Angelica

Wild Angelica (Angelica sylvestris)

Wild Angelica (Angelica sylvestris)

Family: Apiaceae

Genus: Angelica

This article focusses on two species of Angelica:

  • Garden Angelica, Echte Engelwurz, Holy Ghost root (Angelica archangelica)
  • Wild Angelica, Wald-Engelwurz (Angelica sylvestris) 

Related: Anethum, Anthriscus, Apium, Carum, Conium, Coriandrum, Cuminum, Daucus, Ferula, Foeniculum, Levisticum, Myrrhis, Pastinaca, Petroselinum, Peucedanum, Pimpinella  

Plant description: Biannual plant, native to Europe, Turkey, the Caucasus Mountains and Siberia. Grows up to 2 m tall and develops huge white flower umbels from July to September. Angelica sylvestris is the wild form, called Wald-Engelwurz in German. It served as vegetable in dire times and could be used medicinally similar to Angelica archangelica, since both have antibacterial and analgesic properties. The leaves, stems and root are used in decoctions and for flavoring dishes. From the flowers is derived a tasty syrup, the stems are candied and the oil won from the roots and seeds is part of Chartreuse liquor. Sami people make the fadno, a traditional reed instrument out of the 1 year old stems.

CAUTION: Angelica contains photo-toxic substances and can cause severe skin irritations!

Folklore: The aromatic sun and fire herb has a long tradition of usage as a medicinal “all-heal”. Originally called Kvann, it was well-known in Northern Europe, e.g. the Sami people and Vikings used it as a food source and for flavouring. Hence it is also known as “Norwegian Angelica”. After the introduction of christianity and the spreading of the black death in Europe, monastery monks claimed the archangel Michael had revealed to them the herb’s healing properties against the plague and it was renamed “Angelica”. Since then Angelica is associated with St. Michael, who replaced Thor of the old Norse religions. It is noteworthy that both are figures fighting the serpent at the end of time.

Magical uses: Angelica is a classic ingredient in rituals for cleansing and purifying, protection and expelling any negative influences. It protects the home and family. Though male in character, it is considered especially protective of women. It goes also by the name “Holy Ghost”. A wash of the smashed root dispels ghosts and evil spirits. A white pouch with seven Angelica leaves worn before the chest protects from unwanted love-spells.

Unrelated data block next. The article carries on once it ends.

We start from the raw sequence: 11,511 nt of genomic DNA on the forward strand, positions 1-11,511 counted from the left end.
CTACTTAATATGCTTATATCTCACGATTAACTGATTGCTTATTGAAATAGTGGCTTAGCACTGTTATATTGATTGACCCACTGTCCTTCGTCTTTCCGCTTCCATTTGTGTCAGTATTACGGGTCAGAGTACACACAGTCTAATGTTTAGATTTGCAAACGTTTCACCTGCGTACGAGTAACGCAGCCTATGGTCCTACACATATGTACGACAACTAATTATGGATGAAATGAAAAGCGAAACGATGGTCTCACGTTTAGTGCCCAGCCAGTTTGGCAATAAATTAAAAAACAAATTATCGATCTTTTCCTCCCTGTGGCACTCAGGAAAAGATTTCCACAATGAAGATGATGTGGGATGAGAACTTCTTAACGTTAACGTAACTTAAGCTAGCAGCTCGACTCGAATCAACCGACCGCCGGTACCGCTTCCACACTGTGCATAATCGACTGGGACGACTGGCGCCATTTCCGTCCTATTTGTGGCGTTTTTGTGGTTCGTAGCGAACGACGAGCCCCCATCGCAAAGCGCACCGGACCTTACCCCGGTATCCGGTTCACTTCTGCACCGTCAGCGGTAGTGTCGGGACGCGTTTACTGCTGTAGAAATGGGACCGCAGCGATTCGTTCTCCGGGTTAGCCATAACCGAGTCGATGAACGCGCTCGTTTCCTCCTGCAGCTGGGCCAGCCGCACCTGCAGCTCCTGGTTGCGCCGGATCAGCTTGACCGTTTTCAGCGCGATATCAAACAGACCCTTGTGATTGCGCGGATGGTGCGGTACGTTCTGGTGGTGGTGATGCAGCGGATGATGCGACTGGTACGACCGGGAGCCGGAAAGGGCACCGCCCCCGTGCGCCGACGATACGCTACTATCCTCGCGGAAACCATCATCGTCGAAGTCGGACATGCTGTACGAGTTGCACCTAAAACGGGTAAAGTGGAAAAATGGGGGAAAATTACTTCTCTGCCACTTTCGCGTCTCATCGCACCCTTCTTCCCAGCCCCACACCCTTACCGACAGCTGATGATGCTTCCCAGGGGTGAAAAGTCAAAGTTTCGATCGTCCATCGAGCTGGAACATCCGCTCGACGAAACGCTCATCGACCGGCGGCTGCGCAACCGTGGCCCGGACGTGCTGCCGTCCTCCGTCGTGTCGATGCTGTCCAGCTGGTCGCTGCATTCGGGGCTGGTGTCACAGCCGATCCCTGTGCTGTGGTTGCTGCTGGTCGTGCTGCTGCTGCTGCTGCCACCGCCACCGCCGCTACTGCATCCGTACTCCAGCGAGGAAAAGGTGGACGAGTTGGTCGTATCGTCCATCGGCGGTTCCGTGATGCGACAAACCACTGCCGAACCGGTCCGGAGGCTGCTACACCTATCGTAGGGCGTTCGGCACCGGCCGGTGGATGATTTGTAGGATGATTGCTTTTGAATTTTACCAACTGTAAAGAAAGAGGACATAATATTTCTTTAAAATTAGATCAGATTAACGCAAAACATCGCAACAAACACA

Planet, Element: Sun, Fire

Medicinal uses: stomachic, stimulant, appetising, carminative, antimicrobial, digestive

Propagation and plant care: Cold germinator. Cold-stratification: put seeds in a wet paper towel and inside a zipper plastic bag. Store for 2-4 weeks at 18-20°C, then move to the fridge and keep at 0°C for 4-6 weeks. Or sow in autumn or early spring, either directly in the bed or in containers, which you keep outdoors. Use a mix of fresh seeding compost and sand, press seeds on soil and cover barely. Separate young plants, transfer into larger pots and plant outdoors in semi-shade, when strong enough. The soil should be moist and humus-rich. Remove the flowers before they produce seed and the plant will last longer.

Shop info: available are the dried root and seeds of Angelica archangelica, as well as seeds of Angelica sylvestris gathered from the wild. The latter smell very aromatic and can be added to incenses, oils or fragrant satchets.

Plant art:

Angelica

Angelica

References:

Copyright statement: all photos and art by Wiebke Rost. You are welcome to share, as long as credits are kept intact (e.g. include a link to this site). You may not alter or use any of the images without my written permission.

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